Thursday, January 31, 2008

Newsflash: The VA doesn't always suck

1:45 PM -- Spencer gets on the bus to school.
1:46 PM -- I get in the PT Cruiser and hit the road.
2:20 PM -- I arrive at the VA Medical Center in Minneapolis. My appointment is scheduled for 2:20.
2:22 PM -- I check in at the Podiatry desk and tell her I am running to the ladies' room.
2:24 PM -- I come back from the ladies' room to find a nurse waiting for me. She escorts me to an exam room and tells me to take off my shoes and socks. I do so and realize I forgot to bring my book. I have spent up to 40 minutes here waiting for a doc in the past.
2:27 PM -- The doc comes in and (miracle of miracles) produces the x-rays from my clinic here.
2:28 PM -- The doc looks at the x-rays, confirms what my civilian doc said, and tells me he will cast my feet right then for custom orthotics. The same orthotics that, in the civilian world would cost $521, are FREE to me as a veteran. He casts my feet, discusses shoe brands with me, shows me what the orthotics will look like, and informs me that I can have a pair every 6 months. They last 5 years or more. He says Aleve and Motrin (up to 2400 mg per day) are fine to use for pain relief, and he gives me little clear silicone arch supports to use in sandals this summer. He suggests several simple exercises and stretches to do to keep the ligaments loose, and tells me he will see me in 3 months to see how things are going. If the inserts are comfortable he will put them on permanent hold so I can order new inserts when I need them without having to be recast.
2:45 PM -- I am in my car with the x-rays (won't my clinic be surprised that I can be trusted to hand carry records!) and on my way home with a new lease on life.

I feel SO much better. Not once did the doc say anything about my weight. He asked if we wear shoes in the house. When I told him no, he said that would have to change and that was a large part of it. No support when trucking up and down stairs hauling laundry, standing in the kitchen for hours on end baking and canning, vacuuming, or doing the thousands of other tasks that make up my life. Does my weight make a difference? I am sure it does. But it isn't the root cause and it didn't even merit a mention from the doc. Whew.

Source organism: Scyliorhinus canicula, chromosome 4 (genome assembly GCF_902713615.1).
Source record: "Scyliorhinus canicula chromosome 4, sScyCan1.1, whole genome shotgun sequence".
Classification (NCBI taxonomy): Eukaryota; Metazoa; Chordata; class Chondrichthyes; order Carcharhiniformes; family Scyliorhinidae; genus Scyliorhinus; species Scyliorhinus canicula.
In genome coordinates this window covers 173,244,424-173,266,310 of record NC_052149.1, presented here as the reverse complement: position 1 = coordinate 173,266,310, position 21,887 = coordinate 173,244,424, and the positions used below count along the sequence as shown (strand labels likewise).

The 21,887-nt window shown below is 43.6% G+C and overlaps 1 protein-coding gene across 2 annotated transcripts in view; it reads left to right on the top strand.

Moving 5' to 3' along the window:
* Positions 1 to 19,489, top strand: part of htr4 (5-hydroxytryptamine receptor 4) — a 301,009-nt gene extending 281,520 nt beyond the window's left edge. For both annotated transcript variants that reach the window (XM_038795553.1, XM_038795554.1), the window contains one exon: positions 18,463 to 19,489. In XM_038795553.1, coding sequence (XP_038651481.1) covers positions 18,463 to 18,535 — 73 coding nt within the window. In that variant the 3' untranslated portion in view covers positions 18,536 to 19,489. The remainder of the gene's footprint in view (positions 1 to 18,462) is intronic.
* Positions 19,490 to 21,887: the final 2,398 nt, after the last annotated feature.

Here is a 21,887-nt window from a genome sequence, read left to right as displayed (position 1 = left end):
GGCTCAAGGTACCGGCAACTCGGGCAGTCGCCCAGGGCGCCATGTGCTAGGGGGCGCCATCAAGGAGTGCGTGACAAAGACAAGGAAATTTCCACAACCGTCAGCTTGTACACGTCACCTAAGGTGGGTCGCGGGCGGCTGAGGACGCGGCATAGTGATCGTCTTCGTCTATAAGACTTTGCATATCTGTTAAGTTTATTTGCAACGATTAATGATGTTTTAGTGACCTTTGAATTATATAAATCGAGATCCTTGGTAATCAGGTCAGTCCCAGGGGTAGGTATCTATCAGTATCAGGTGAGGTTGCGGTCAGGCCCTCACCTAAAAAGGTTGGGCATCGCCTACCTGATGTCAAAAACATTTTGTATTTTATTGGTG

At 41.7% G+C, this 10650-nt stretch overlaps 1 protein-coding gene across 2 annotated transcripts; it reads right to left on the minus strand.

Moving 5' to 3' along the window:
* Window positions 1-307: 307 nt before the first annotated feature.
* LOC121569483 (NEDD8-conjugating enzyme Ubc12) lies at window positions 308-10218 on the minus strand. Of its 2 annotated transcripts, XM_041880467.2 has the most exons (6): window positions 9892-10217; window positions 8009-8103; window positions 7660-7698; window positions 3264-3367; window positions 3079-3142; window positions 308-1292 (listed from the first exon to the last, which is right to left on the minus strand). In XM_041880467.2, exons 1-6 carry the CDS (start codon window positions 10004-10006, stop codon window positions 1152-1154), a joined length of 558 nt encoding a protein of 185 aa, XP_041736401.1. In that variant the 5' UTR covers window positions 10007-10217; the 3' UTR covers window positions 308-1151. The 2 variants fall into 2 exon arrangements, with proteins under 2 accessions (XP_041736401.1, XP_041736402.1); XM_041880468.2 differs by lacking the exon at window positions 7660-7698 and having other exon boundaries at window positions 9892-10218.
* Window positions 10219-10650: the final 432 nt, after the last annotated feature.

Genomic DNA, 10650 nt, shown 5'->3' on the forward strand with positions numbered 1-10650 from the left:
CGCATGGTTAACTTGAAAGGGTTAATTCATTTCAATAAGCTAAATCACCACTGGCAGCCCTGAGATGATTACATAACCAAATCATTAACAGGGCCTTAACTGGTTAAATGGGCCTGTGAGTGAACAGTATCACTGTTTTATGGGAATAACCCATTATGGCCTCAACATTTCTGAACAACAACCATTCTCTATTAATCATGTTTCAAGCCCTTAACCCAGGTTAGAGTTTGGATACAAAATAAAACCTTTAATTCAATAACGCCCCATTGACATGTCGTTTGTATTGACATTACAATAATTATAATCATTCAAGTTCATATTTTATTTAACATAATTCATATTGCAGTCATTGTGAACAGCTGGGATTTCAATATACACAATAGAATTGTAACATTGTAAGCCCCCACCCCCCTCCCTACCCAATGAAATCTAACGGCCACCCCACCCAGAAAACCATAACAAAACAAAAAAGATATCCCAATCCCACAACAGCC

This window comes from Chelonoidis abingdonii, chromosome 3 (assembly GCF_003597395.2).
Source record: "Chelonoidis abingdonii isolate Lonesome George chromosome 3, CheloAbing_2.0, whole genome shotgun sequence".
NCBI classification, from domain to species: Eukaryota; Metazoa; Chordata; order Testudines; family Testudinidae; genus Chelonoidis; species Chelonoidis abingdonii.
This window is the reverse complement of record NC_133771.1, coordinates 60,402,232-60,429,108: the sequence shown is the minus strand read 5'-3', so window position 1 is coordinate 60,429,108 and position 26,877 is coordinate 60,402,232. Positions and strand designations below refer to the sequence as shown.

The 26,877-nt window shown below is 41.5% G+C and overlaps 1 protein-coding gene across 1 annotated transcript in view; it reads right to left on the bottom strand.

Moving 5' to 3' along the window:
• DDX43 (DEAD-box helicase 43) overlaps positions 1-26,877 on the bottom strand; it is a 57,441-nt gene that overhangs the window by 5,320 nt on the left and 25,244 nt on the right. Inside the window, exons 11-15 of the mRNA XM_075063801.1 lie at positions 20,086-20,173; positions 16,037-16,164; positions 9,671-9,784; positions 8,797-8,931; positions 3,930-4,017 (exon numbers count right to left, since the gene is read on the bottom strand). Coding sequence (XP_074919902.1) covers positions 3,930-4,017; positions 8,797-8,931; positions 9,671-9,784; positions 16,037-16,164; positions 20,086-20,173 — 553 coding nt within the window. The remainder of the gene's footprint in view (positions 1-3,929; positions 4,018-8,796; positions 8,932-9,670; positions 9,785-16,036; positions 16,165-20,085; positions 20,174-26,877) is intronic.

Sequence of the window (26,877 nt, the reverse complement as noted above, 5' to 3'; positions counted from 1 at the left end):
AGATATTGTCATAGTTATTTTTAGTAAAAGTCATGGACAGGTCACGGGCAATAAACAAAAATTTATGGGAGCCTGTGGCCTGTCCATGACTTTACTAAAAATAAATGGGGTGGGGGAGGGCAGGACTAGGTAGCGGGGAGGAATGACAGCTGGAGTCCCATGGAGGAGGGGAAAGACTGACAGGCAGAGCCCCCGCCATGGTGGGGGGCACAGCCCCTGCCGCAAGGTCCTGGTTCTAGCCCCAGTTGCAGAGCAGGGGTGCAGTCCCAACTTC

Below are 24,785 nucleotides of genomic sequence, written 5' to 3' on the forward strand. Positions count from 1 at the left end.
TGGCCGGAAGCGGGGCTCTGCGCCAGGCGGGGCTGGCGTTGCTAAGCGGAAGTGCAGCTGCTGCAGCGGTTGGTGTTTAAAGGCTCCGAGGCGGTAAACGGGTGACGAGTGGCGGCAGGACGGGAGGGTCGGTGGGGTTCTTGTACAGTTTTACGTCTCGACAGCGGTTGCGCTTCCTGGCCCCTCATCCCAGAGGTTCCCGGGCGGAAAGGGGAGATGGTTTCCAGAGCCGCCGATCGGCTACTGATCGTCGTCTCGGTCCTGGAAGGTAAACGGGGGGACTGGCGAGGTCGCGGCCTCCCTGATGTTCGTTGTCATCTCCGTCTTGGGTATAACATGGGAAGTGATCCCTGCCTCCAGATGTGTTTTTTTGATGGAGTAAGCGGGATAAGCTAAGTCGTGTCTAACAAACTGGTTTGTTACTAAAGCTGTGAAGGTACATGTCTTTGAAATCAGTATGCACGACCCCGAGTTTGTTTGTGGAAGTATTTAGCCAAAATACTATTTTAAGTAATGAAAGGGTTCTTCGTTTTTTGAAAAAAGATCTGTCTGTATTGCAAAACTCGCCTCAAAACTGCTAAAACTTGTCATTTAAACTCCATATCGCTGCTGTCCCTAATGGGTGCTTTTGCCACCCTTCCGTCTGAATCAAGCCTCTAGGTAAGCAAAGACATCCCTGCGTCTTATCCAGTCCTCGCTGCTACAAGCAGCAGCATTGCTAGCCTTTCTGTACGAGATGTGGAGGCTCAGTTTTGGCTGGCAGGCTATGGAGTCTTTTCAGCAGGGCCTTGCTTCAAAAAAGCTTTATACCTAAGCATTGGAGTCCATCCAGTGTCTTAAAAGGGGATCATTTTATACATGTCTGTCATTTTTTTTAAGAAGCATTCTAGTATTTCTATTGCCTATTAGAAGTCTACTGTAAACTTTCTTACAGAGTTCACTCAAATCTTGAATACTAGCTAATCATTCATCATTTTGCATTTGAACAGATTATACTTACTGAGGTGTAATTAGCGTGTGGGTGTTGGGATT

Thanks again to all of you who have emailed, called, sent cards, brought meals (oh my goodness, Tracy, when you send that lasagna recipe can I share it here? It was SO good!) and all the other things that made a dreary few weeks a little bit better.

The only thing that could have improved the doc appointment? If he would have recommended Clarks. No such luck. *Sigh*


  1. Hey, that's great! I am glad they had help for you and that it came so fast too!

    You can still buy Clarks you know. That shoe outlet in Medford sells them...prices aren't horrid.

  2. I too have to wear shoes in the house now. I have an ankle situation and my ankle will puff up if I trot around in my bare or stocking feet like I used to. It feels weird to wear shoes in the house at first, but now I'm used to it. There are some great orthopedically friendly shoes out there (Dansko, Naot, Haflinger to name a few). They are spendy, but I try them on in the "real" store to make sure I know the right size and then look for them on Ebay. Great deals can be found. Good luck!